The Scottish run of Doctor Who Worlds of Wonder feels, if you’ll excuse the pun, very timely. Only a few weeks prior to the launch of the exhibition at the National Museum of Scotland, we witnessed the sensational return of David Tennant as The Doctor. Then came the news that Rwandan-Scottish actor Ncuti Gatwa would be officially taking over as the world’s most famous Time Lord later this year. These are just the most recent connections between the iconic Doctor Who series and Scotland. Join David Smith, External Relations Events Coordinator and dedicated Doctor Who fan, as he reveals many more.
To date, four Scottish actors have been cast as The Doctor. Sylvester McCoy, David Tennant, Peter Capaldi and Ncuti Gatwa now playing the Seventh, Tenth and Fourteenth, Twelfth, and Fifteenth Doctors respectively. Gatwa taking over after Tennant’s brief return marks the first time that back-to-back Scottish actors have played The Doctor.
Though The Doctor is an alien of Gallifreyan origin, they often take on some notable human traits with each regeneration. Sylvester McCoy’s Seventh Doctor and Peter Capaldi’s Twelfth Doctor both had striking Scottish accents, something which is frequently pointed out by other characters. Hearing his own accent for the first time, Capaldi’s Doctor gleefully exclaimed, “It’s good I’m Scottish. I’m Scottish. I am Scottish. I can complain about things, I can really complain about things.”
A number of frequent flyers in the TARDIS have been played by Scottish actors. Arguably the most popular is Amy Pond, played by the Inverness-born Karen Gillan before she hit the Hollywood A-list as Nebula in the Marvel Cinematic Universe.
On Amy Pond’s first adventure with The Doctor, she found out the future fate of her home country, discovering that the Scots had built their own spaceship to evacuate Earth in the 29th century after refusing to join the Starship UK.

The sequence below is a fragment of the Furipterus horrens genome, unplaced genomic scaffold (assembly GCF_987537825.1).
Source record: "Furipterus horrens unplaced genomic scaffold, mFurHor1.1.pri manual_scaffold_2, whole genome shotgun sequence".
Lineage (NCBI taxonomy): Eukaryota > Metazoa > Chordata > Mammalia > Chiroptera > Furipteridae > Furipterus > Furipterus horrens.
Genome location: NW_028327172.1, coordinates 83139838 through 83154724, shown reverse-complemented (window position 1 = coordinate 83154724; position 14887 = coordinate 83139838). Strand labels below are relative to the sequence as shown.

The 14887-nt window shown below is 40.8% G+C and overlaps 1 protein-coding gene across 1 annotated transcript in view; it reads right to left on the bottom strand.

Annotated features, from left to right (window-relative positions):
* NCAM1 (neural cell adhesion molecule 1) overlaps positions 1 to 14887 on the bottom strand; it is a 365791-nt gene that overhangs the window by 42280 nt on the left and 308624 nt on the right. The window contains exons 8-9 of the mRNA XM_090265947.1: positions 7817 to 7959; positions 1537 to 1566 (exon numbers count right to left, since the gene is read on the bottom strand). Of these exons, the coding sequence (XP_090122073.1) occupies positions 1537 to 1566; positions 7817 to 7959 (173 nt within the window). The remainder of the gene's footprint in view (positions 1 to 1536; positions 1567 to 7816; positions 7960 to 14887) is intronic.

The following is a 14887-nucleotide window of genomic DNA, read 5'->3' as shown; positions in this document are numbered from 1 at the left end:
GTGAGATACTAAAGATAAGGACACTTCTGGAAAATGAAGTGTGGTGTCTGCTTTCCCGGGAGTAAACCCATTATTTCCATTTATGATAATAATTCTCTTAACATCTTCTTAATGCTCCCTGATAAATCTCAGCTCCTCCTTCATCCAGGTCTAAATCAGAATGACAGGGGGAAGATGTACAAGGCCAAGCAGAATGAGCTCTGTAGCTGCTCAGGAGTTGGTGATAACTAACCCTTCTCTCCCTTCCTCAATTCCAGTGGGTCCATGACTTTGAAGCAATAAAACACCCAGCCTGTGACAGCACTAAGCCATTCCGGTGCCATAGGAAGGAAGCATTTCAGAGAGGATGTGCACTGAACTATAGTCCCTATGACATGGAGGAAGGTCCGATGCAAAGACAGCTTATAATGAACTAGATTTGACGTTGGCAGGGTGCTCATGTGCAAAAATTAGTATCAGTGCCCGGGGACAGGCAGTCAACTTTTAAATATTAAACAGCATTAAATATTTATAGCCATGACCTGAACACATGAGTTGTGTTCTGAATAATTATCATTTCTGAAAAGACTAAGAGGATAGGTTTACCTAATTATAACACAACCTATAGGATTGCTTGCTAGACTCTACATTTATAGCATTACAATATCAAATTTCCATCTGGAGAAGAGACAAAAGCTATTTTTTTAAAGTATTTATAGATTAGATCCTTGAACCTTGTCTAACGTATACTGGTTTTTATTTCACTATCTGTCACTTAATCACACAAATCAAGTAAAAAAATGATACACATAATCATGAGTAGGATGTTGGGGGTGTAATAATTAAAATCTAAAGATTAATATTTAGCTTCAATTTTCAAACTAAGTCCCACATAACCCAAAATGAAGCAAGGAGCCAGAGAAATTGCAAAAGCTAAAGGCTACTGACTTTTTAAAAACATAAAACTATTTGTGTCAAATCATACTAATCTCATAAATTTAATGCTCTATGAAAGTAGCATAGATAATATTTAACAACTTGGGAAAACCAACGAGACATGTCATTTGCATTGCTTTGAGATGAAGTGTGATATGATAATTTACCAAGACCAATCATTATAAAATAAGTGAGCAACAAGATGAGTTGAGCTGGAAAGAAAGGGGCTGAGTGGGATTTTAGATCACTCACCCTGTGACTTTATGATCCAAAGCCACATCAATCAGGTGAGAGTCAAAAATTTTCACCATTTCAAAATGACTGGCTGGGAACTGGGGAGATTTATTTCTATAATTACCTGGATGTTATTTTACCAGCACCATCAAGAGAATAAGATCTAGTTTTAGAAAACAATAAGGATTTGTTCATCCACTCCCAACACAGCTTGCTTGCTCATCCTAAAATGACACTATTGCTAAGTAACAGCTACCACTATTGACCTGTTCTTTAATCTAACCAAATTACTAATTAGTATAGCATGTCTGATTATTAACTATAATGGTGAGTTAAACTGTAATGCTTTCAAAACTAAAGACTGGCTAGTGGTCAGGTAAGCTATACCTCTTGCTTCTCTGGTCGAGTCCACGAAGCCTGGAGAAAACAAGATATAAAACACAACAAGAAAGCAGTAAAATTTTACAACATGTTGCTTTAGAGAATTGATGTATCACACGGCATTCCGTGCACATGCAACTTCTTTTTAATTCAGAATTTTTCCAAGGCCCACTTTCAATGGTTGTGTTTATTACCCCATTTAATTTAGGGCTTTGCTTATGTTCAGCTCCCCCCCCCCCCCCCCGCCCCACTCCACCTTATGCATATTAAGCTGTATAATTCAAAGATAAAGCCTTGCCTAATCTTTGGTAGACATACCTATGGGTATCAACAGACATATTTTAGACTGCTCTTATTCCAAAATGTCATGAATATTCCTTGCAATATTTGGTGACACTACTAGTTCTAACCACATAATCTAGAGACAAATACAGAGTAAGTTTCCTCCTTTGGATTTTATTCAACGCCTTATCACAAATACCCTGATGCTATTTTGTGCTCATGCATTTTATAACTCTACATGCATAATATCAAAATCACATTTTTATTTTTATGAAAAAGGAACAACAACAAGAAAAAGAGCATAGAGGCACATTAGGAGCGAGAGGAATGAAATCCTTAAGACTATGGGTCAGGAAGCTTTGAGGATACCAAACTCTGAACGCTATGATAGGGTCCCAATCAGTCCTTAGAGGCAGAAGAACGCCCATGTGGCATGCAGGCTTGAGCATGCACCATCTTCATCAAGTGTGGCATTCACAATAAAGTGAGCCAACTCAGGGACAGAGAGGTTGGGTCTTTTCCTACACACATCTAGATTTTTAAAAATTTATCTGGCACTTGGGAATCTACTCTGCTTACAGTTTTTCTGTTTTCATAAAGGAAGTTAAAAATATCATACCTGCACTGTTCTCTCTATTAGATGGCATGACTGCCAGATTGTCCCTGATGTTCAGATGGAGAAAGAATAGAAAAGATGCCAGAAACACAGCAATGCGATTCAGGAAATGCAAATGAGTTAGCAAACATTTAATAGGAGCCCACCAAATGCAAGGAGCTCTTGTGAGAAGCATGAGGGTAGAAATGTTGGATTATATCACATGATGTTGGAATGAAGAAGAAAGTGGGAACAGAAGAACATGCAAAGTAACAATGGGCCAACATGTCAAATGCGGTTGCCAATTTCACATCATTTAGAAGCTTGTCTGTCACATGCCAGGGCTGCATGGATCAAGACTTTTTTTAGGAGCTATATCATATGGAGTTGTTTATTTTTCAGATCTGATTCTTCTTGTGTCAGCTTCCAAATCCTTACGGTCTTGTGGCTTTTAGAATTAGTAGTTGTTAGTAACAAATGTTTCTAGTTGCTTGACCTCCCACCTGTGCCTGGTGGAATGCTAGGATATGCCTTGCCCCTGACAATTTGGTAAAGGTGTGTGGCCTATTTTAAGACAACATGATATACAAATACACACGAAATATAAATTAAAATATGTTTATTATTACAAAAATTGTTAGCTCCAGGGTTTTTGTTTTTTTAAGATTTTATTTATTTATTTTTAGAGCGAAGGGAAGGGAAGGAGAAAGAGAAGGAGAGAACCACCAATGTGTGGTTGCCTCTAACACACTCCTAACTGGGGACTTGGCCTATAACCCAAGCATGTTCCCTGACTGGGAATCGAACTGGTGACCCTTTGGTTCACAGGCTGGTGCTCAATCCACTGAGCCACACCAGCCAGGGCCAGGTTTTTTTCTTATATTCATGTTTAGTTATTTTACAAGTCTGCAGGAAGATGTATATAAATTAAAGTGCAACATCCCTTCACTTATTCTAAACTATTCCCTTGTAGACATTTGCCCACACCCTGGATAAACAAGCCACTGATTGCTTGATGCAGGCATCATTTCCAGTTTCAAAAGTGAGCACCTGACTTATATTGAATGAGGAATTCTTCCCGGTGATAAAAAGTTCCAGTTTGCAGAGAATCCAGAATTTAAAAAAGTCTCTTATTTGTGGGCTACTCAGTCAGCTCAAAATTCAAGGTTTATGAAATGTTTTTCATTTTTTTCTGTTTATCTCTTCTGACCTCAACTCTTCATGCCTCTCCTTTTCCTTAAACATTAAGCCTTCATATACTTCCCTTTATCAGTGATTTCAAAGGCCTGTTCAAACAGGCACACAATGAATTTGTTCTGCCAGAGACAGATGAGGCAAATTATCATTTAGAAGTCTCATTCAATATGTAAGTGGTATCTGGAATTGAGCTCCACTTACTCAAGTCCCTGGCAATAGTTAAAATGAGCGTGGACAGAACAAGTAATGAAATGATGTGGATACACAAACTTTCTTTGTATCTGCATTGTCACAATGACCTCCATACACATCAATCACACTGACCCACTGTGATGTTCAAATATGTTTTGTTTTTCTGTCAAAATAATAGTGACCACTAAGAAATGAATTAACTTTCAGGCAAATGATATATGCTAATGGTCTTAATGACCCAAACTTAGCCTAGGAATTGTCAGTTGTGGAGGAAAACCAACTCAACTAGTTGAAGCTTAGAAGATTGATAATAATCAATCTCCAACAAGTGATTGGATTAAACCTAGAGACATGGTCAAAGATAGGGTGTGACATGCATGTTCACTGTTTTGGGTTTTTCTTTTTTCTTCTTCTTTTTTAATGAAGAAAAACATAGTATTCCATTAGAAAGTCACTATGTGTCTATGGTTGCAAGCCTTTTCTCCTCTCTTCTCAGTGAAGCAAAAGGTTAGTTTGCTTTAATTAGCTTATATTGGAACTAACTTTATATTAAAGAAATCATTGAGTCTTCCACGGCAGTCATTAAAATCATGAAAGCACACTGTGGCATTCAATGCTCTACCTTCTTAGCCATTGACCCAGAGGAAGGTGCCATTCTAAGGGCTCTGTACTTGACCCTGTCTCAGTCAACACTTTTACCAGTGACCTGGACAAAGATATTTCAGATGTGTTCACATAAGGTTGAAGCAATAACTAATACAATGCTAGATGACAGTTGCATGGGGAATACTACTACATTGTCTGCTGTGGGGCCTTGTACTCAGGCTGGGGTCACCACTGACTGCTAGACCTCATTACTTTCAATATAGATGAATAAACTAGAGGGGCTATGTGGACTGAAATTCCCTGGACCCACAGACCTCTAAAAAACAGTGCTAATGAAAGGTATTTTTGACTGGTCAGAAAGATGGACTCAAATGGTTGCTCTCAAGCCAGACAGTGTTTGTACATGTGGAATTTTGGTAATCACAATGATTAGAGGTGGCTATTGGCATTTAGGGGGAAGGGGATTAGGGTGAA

Paisley-born Neve McIntosh plays occasional Silurian companion Madame Vastra. After hearing her accent, Capaldi’s Twelfth Doctor delightedly said, “Finally someone who can talk properly”.
The first incarnation of The Master as a woman, Missy (short for Mistress) was played by Glasgow-born Michelle Gomez, whose eccentricity and gleeful villainy made her a fan favourite.
Under the Lake / Before the Flood
In the two-part story Under the Lake/Before the Flood, The Twelfth Doctor and Clara Oswald visit an underwater mining facility in Caithness in the year 2119. During an awkward interaction, The Doctor can be seen reading cue cards designed to help him appear kinder and more human.
One reads, “It was my fault, I should have known you didn’t live in Aberdeen”, a possible reference to when former companion Sarah Jane Smith was accidentally dropped off in Aberdeen in her final appearance as a regular companion in The Hand of Fear. Perhaps naturally drawn to visiting Scotland, the Twelfth Doctor also brings Clara Oswald to Glasgow after his first adventure in Deep Breath.
The Doctor has made many visits to Scotland during their adventures. The 1966 episode The Highlanders saw Patrick Troughton’s Second Doctor arrive in the Scottish Highlands in 1746 just after the Battle of Culloden. It was here that The Doctor met Jamie McCrimmon (played by Yorkshire actor, Frazer Hines), a piper of the Clan MacLeod who would go on to be a regular and popular companion to the Doctor.